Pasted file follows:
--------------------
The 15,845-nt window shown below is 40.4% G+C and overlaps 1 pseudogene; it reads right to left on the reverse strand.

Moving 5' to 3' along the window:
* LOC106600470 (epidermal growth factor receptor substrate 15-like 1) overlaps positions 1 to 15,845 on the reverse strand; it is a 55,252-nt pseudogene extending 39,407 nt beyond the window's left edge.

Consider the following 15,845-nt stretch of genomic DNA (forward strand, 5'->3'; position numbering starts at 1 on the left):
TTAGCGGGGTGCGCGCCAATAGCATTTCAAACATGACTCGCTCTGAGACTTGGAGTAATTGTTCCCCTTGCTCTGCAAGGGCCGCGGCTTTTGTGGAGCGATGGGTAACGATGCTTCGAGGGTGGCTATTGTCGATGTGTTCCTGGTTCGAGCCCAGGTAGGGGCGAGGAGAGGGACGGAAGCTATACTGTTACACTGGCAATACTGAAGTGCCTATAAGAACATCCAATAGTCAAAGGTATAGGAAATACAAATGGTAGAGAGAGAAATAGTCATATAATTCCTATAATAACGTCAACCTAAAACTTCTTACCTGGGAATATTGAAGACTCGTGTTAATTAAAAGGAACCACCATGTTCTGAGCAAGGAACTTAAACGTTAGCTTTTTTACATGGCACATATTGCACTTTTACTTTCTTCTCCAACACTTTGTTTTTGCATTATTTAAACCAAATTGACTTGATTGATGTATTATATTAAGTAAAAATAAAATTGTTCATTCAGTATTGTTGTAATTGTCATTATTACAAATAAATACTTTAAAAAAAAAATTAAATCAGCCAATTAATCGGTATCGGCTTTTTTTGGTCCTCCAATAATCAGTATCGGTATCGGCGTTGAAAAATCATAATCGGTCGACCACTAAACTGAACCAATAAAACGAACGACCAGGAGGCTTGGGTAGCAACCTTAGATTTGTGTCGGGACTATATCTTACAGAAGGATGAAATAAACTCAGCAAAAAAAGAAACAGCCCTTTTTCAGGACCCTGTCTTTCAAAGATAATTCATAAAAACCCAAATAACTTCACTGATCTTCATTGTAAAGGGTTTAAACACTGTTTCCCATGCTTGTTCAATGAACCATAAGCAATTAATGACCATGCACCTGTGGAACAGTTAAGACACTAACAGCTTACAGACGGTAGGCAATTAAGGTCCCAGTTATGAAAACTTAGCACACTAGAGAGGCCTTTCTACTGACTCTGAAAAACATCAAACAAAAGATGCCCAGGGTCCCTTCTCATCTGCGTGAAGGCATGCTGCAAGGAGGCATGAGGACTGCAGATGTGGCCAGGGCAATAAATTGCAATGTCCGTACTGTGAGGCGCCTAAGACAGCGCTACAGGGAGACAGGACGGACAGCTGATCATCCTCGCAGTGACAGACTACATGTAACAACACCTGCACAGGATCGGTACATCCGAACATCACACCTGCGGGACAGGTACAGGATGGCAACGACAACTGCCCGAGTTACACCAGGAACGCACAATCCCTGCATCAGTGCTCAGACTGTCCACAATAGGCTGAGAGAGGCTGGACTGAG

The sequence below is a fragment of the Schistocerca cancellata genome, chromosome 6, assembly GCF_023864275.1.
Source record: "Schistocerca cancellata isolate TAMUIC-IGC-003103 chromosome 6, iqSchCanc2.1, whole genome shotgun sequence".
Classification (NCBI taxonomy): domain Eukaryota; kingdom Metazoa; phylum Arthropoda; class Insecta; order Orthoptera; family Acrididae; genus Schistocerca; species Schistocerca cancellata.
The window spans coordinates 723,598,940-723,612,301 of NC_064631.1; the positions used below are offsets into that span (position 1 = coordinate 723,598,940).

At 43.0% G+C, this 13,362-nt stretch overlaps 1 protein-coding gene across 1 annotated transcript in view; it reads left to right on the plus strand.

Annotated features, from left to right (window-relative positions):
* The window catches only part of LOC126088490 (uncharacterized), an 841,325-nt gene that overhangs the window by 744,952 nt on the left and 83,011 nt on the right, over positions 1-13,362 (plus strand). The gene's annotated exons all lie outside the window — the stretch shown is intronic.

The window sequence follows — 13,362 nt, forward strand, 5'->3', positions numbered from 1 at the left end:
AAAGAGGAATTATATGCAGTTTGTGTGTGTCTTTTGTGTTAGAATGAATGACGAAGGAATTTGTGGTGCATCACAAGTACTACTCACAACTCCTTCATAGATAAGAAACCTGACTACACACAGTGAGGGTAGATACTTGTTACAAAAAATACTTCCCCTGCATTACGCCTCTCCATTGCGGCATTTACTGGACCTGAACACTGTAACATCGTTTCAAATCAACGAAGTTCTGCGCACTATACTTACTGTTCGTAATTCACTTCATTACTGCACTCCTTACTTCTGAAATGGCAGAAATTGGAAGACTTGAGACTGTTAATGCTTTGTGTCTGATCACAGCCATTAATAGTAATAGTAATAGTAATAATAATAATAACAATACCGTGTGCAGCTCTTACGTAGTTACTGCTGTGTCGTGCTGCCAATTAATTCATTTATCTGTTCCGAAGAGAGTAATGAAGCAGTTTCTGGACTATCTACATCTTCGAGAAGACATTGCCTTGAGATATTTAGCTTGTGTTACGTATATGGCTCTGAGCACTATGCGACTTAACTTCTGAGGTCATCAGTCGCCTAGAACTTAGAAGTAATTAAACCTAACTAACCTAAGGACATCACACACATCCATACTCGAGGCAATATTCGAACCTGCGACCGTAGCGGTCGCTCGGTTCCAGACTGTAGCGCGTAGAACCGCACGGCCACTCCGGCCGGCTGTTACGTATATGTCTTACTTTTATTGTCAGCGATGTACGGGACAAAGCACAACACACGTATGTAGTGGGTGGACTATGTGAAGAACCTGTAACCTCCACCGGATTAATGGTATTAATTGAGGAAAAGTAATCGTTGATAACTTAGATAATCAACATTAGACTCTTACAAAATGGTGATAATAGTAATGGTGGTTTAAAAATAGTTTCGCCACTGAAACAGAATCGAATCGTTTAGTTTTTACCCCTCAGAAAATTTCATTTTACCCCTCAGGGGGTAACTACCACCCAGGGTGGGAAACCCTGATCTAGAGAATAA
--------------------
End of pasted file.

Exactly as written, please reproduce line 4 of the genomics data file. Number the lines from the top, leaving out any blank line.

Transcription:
Consider the following 15,845-nt stretch of genomic DNA (forward strand, 5'->3'; position numbering starts at 1 on the left):